The Complaint Process

Pursuant to the City Code, the Rules and Operating Procedures govern the Board’s management of complaints. The Board has discretion to choose the complaints it wishes to consider. Historically, the Board has considered every properly filed complaint.

Complaints are received through the Intake Coordinator. A case file is opened, a summary is prepared, appropriate document requests distributed to sources, and the file moved to the Executive Director. The Executive Director reviews the file and forwards the case to the Investigators. The assigned Investigator prepares a summary reflecting the allegations, alleged facts asserted by the complainant, police reports and related documents. The summary is reviewed by the Executive Director and if the information appears to support the allegations or appears to be a matter of exceptional concern, the Executive Director authorizes a Preliminary Inquiry. In effect, this is comparable to the finding of probable cause to proceed.

If the evidence does not support the allegation, the summary with a recommendation to dismiss with justification is forwarded to the Board. If a Preliminary Inquiry is conducted, the summary is updated to reflect the findings of the inquiry and the summary is presented to the Board for disposition. A disposition at this stage would be movement into Full Investigation or termination through dismissal. If a Full Investigation yields results that continue to support the likelihood that the allegation(s) are true, a quorum of Board Members may vote to conduct a public hearing on the complaint.

A Hearing Panel is constituted by three members appointed by the Chair to preside over a public hearing. These panel Members may or may not have been involved with the finding of cause necessary to move the complaint through the various stages of investigation. This is potentially problematic as it taints the Members by exposing them to investigative information that may not be material to the charges or may otherwise create a bias toward one of the parties to the complaint. Alternatives to this potential conflict are being explored by the Executive Director.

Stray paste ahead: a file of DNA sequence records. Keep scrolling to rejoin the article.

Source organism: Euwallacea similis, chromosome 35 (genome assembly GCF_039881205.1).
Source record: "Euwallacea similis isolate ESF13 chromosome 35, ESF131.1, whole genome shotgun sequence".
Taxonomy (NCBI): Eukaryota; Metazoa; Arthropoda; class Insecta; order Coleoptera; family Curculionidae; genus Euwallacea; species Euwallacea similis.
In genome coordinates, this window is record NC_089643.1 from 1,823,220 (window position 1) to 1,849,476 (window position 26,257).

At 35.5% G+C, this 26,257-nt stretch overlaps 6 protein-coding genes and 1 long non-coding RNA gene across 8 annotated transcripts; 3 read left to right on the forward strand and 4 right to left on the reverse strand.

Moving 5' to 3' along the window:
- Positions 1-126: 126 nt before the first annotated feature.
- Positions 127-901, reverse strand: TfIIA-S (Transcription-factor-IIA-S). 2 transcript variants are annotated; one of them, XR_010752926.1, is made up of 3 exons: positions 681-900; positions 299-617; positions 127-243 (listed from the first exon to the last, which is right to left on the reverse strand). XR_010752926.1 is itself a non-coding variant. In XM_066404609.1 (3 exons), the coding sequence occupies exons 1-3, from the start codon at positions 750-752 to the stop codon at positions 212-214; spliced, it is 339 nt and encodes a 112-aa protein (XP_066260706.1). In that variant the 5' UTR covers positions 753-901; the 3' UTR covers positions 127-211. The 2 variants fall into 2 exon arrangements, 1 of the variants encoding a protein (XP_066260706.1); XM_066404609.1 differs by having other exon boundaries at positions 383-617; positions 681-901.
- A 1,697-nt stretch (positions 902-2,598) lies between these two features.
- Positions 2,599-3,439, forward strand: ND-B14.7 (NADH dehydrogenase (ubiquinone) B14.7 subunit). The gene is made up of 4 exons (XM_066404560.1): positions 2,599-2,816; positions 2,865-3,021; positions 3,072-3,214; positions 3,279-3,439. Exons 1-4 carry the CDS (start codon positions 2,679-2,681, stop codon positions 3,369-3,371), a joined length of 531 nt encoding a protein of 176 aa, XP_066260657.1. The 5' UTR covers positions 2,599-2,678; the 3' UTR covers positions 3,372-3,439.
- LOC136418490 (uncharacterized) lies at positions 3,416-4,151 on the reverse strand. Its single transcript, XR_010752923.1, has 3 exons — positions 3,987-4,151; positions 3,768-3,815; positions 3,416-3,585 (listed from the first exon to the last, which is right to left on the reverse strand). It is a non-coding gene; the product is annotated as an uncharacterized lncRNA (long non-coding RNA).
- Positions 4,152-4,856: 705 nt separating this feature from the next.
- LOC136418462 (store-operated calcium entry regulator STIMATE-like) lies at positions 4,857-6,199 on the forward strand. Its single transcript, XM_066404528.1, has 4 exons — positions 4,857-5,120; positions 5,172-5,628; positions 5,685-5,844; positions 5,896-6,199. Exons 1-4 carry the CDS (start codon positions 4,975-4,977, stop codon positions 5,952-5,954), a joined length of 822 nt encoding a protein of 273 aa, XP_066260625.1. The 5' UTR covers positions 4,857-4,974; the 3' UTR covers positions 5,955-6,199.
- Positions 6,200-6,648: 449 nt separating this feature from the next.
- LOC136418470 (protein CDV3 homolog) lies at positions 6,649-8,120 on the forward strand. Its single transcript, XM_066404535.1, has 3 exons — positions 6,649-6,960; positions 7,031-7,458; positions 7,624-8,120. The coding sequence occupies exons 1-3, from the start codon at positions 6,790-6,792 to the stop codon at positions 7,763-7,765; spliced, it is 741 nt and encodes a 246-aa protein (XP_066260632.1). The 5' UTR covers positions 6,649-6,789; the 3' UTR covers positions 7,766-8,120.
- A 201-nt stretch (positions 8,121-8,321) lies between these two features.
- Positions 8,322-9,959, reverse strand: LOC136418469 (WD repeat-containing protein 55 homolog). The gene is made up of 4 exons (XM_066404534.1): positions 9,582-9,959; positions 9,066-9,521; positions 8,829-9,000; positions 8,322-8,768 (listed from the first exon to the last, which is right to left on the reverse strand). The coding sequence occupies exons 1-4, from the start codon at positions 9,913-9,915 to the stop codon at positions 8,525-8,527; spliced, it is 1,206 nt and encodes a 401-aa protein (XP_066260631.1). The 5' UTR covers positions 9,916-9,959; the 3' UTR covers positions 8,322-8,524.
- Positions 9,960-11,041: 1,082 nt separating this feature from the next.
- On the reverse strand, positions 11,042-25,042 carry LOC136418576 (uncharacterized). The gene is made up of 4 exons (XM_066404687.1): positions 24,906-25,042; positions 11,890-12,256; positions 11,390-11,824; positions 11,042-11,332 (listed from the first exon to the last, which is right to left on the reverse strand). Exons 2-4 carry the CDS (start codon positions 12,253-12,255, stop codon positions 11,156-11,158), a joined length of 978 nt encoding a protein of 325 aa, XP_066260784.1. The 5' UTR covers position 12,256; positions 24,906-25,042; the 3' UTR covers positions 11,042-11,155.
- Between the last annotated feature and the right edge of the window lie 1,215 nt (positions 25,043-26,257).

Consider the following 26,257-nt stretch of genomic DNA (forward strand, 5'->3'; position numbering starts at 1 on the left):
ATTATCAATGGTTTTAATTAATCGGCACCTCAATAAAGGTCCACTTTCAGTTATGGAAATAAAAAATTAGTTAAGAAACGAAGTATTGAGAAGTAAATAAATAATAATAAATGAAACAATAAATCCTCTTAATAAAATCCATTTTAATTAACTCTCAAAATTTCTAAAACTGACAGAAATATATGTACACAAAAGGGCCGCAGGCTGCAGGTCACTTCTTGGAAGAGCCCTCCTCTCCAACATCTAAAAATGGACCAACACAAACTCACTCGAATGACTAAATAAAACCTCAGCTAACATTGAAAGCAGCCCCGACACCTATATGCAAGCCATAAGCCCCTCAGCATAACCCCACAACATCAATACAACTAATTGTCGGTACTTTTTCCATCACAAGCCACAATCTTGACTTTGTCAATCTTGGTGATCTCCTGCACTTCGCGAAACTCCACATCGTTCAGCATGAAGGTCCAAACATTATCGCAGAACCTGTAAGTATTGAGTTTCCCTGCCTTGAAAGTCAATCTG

A public hearing is facilitated by the Solicitor who serves as the presiding Hearing Officer. The Hearing Panel receives the testimony and evidence and may ask questions of any witness. Individual complainants do not have private standing in the proceeding. A Special Prosecutor presents the evidence on behalf of the Executive Director who brings the complaint on behalf of the public interest in the facts alleged by the complaint.

The subject officer is usually represented by the FOP’s attorney, although occasionally an officer has been represented by private counsel. The subject officer’s counsel may cross-examine any witness presented by the Special prosecutor and object to any offering of evidence or line of questioning. Upon conclusion of the special prosecutor’s case, the subject officer may present a rebuttal case. At the conclusion of the hearing, the official record may be closed or held open until such time as ordered by the Hearing Officer and affirmed by the Panel.

Upon closure of the record, the panel retires to deliberate and issues Findings & Recommendations. The standard of proof employed by the CPRB is a preponderance of the evidence, the lowest level of proof, defined as the “degree of relevant evidence that a reasonable person, considering the record as a whole, would accept as sufficient to find that a contested fact is more likely to be true than untrue.” (5 C.F.R. § 1201.56(c) (2)). It is also the standard applied in civil cases, and no matter how defined, retains an intrinsic element of subjectivity.

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